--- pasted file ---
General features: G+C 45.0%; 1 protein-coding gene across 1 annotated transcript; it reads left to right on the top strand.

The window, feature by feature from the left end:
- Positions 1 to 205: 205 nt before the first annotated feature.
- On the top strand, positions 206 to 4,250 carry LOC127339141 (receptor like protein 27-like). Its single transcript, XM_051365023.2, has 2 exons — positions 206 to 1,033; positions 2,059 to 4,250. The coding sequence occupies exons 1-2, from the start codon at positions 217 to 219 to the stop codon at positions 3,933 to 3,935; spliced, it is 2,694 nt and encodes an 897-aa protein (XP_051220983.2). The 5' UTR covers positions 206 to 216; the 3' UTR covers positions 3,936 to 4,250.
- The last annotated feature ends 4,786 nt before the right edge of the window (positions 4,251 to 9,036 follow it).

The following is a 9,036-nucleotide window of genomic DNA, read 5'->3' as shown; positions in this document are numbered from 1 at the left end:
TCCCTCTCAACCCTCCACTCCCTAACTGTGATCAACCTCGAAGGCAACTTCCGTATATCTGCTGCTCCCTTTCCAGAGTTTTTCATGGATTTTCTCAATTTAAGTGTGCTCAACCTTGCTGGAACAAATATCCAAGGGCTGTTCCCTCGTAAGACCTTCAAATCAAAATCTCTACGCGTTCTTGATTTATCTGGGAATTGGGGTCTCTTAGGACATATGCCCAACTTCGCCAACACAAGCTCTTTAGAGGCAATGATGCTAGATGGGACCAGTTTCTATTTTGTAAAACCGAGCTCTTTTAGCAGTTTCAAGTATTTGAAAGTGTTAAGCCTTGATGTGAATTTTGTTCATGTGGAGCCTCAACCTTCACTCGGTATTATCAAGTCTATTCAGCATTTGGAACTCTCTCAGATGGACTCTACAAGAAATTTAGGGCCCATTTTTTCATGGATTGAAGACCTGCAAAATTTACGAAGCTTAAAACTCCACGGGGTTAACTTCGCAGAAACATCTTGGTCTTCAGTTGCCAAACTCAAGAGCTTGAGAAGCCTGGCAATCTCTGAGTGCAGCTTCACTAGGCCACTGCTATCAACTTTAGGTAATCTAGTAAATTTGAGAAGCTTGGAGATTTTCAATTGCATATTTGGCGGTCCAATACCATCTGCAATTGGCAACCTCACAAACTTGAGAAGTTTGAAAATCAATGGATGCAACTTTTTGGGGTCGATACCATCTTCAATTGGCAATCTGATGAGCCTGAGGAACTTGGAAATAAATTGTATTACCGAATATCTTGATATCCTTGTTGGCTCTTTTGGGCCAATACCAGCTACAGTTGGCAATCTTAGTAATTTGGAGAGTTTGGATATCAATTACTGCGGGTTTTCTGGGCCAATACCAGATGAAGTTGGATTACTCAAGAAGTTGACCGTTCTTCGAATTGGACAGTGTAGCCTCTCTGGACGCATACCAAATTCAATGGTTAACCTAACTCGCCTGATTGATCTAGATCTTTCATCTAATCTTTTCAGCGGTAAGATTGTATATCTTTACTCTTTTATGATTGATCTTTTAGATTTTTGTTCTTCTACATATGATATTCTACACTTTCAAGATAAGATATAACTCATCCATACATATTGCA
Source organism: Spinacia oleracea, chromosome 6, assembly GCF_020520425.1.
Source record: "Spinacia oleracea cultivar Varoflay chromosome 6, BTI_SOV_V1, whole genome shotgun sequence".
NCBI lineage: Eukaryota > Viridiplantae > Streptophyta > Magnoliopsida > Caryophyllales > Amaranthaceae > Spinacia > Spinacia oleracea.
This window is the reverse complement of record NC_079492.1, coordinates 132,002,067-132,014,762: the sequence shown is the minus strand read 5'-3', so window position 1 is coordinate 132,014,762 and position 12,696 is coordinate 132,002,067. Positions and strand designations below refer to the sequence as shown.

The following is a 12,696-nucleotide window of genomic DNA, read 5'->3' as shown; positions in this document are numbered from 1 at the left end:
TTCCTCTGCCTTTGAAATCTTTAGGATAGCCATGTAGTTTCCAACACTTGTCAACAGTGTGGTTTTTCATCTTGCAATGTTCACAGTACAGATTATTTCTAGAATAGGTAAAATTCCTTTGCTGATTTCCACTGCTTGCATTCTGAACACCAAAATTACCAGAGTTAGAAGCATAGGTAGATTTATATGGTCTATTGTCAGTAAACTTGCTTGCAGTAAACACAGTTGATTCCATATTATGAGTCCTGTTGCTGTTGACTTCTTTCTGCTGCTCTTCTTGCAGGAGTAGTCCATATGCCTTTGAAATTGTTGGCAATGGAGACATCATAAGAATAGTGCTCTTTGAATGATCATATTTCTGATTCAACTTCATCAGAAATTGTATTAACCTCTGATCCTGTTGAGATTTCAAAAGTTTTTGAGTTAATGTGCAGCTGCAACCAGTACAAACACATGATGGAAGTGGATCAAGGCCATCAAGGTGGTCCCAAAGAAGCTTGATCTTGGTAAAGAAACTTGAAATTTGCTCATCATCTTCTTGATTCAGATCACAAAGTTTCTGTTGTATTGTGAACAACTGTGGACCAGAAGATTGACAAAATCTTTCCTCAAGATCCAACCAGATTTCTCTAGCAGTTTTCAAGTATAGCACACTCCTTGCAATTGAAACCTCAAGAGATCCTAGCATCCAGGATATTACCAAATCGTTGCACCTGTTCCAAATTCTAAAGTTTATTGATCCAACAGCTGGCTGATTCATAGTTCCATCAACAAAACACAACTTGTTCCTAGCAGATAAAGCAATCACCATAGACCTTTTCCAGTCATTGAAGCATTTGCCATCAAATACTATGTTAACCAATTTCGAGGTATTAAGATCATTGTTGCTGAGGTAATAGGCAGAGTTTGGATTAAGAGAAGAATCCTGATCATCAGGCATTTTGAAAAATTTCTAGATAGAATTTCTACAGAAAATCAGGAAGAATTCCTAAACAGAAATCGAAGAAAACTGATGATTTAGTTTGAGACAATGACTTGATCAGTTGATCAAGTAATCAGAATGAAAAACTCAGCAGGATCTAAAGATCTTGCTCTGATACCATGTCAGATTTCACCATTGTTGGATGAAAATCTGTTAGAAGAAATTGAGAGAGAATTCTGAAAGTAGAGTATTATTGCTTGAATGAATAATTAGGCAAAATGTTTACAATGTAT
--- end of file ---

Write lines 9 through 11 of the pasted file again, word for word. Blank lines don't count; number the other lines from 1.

Source record: "Spinacia oleracea cultivar Varoflay chromosome 6, BTI_SOV_V1, whole genome shotgun sequence".
NCBI lineage: Eukaryota > Viridiplantae > Streptophyta > Magnoliopsida > Caryophyllales > Amaranthaceae > Spinacia > Spinacia oleracea.
This window is the reverse complement of record NC_079492.1, coordinates 132,002,067-132,014,762: the sequence shown is the minus strand read 5'-3', so window position 1 is coordinate 132,014,762 and position 12,696 is coordinate 132,002,067. Positions and strand designations below refer to the sequence as shown.